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  • examination desks
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    Statistically flawed ‘evidence’ has been used to scrap AS-levels

Statistically flawed ‘evidence’ has been used to scrap AS-levels

Michael Gove and David Laws have changed the examination system for post-16 students at English schools and colleges, and in doing so have altered the basis on which universities can make their conditional offers to applicants. To justify that change, they commissioned in-house research – published in May 2013. That research appears to be statistically flawed, however; Ron Johnston, […]

  • refugees uk
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    Integrating refugees into the UK labour market requires shifting focus away from social networks and towards language and dispersal policy

Integrating refugees into the UK labour market requires shifting focus away from social networks and towards language and dispersal policy

In this article, Sin Yi Cheung and Jenny Phillimore analyse the government’s Survey of New Refugees to get a sense of what works for asylum seekers. They find that the mere possession of social networks was not enough to enhance access to employment. Therefore, they argue for shifting focus away from social networks and towards more functional matters; for instance, improving language competency and housing […]

  • Bubble
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    Policy bubbles: What factors drive their birth, maturity and death?

Policy bubbles: What factors drive their birth, maturity and death?

A policy bubble is a policy overreaction that is reinforced by positive feedback over a relatively long period of time. Policy bubbles impose social costs without producing offsetting benefits. Moshe Maor explores this phenomenon and explains how it may mature as a result of over-optimism and overconfidence among policymakers and the general public, or as a result of human herding and emotional contagion.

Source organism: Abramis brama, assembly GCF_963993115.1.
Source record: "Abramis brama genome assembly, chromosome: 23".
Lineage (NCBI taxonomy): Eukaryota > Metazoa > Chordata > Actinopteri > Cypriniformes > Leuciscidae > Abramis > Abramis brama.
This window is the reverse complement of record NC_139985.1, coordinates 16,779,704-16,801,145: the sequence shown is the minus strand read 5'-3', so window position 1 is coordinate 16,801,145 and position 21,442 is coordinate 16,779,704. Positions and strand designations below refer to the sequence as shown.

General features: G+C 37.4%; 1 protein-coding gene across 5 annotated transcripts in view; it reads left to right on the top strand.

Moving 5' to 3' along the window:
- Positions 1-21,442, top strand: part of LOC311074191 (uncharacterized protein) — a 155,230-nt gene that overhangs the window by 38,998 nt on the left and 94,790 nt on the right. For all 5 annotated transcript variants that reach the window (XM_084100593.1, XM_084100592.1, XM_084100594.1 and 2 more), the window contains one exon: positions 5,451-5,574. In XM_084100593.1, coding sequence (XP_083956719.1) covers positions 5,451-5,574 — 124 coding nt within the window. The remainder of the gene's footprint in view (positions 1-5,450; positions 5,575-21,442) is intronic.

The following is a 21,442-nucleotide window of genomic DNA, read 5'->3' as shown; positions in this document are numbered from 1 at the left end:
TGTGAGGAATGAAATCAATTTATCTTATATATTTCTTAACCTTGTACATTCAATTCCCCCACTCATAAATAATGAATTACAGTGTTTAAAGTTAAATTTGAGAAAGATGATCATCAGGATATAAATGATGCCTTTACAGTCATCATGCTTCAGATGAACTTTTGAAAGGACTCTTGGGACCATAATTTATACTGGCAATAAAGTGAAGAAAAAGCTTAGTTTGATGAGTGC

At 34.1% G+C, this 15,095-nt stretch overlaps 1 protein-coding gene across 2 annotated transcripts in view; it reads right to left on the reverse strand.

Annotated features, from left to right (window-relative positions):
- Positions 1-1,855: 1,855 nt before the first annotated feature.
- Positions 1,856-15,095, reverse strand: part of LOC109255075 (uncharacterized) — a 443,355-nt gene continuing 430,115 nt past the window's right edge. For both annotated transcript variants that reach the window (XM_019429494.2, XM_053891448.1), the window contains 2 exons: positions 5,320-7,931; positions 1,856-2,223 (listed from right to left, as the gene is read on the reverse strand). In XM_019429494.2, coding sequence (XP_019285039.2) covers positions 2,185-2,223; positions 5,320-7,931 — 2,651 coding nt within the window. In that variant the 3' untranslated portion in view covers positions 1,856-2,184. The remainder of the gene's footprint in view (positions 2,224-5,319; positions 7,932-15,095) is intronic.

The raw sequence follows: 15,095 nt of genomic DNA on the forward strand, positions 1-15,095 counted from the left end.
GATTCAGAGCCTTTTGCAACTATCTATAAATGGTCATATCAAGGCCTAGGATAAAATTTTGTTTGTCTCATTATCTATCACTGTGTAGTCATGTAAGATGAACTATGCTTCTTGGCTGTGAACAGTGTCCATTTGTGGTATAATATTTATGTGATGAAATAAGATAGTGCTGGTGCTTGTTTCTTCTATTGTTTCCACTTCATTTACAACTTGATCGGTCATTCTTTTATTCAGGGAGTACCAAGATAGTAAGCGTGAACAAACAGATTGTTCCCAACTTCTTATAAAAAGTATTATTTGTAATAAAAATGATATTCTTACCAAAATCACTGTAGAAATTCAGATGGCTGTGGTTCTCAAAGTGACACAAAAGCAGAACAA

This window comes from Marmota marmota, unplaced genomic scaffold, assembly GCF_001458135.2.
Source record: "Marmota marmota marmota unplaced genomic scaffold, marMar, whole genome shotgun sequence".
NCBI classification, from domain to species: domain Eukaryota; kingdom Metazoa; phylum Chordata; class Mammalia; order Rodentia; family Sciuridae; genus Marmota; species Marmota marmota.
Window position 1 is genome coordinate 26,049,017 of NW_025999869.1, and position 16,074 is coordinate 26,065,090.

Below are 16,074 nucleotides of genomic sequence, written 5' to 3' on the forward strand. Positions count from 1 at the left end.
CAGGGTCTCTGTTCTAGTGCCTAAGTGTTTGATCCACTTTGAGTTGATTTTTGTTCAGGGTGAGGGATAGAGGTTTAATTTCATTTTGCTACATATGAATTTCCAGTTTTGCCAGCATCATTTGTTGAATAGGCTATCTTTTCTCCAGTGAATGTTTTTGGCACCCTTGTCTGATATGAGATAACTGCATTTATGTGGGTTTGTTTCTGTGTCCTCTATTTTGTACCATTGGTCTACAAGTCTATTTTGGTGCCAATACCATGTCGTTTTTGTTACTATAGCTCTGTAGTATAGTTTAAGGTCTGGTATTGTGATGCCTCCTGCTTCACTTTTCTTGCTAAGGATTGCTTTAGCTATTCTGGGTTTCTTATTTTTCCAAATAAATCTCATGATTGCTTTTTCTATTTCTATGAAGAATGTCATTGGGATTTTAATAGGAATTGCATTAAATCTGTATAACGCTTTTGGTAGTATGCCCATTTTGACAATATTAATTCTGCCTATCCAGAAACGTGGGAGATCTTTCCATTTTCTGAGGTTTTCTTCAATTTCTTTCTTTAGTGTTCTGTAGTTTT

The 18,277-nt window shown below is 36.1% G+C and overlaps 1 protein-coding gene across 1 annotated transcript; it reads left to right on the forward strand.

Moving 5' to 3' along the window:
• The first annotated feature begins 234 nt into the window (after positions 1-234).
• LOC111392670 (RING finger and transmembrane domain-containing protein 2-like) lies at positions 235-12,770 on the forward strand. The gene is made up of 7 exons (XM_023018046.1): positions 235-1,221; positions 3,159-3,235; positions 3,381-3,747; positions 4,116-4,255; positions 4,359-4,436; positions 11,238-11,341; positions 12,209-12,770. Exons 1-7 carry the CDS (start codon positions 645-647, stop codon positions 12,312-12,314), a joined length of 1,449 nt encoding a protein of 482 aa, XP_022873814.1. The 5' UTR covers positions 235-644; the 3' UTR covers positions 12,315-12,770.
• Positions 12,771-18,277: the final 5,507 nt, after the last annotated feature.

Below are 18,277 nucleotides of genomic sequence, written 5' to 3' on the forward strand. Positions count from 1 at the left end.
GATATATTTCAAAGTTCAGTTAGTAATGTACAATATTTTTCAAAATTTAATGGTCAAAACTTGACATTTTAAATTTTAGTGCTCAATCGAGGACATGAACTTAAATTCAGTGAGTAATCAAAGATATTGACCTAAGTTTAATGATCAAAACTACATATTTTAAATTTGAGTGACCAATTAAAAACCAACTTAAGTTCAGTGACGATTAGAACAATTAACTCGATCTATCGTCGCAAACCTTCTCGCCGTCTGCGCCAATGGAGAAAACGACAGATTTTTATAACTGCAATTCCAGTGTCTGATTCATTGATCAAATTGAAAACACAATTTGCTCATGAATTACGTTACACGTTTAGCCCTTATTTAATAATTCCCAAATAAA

Policy scholars and practitioners claim that the Eurozone has been, and still is, a policy bubble akin […]

Crushing the Palestinian uprising: A prequel

As fighting once again rages between Israelis and Palestinians, it is worth taking a look back in history to the time when the British held authority over the region. In this article, Carly Beckerman-Boys looks at how the British authorities handled the Arab resistance in the 1930s, finding it to be remarkably similar to the actions and policies of Israel vis-a-vis […]

Youth unemployment produces multiple scarring effects

It is clear that youth unemployment leads to many negative outcomes in terms of both material and mental wellbeing. Here, Ronald McQuaid summarises the multiple scarring effects of youth unemployment. Current high levels of youth unemployment will therefore be felt by society for decades, making effective policy responses incredibly important. 
Being unemployed when young leads to a higher likelihood of long-term ‘scarring’ in later […]

  • Occupy London (1)
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    Capitalism need not churn inexorably toward higher inequality; democracies can tame the disproportionate power of elites

Capitalism need not churn inexorably toward higher inequality; democracies can tame the disproportionate power of elites

While some democracies adopt policies that systematically tend to favour the majority of the population and thus reduce inequality, others instead create policies that favour elites and the wealthy more broadly. Mike Albertus and Victor Menaldo find that the effect of democracy on redistribution is a function of the conditions under which countries transition to democracy. In democracies where elites have had little say in […]

  • j9934
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    Book Review: Political Bubbles: Financial crises and the failure of American democracy by Nolan McCarty, Keith T. Poole and Howard Rosenthal

Book Review: Political Bubbles: Financial crises and the failure of American democracy by Nolan McCarty, Keith T. Poole and Howard Rosenthal

Political Bubbles is very enjoyable, insightful, and challenging, writes Declan Jordan. It addresses a remarkably under-analysed aspect of the financial crisis and the interface generally between politics and economics. Some of the political failures that came to the fore for the financial crises are just as likely to hinder political approaches to important problems, including poverty, inequality, and climate change. […]

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    Book Review: Failing to Protect: The UN and the Politicisation of Human Rights by Rosa Freedman

Book Review: Failing to Protect: The UN and the Politicisation of Human Rights by Rosa Freedman

The United Nations was established to safeguard world peace and security, development, and human rights, yet it is undeniable that it sometimes fails to protect the rights of a great many people. This book aims to look at the reasons for that failure. Rosa Freedman offers explanations of how and why the organisation is unable, at best, or unwilling, at […]

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Creative Commons Attribution-NonCommercial-NoDerivs 3.0 Unported
This work by British Politics and Policy at LSE is licensed under a Creative Commons Attribution-NonCommercial-NoDerivs 3.0 Unported.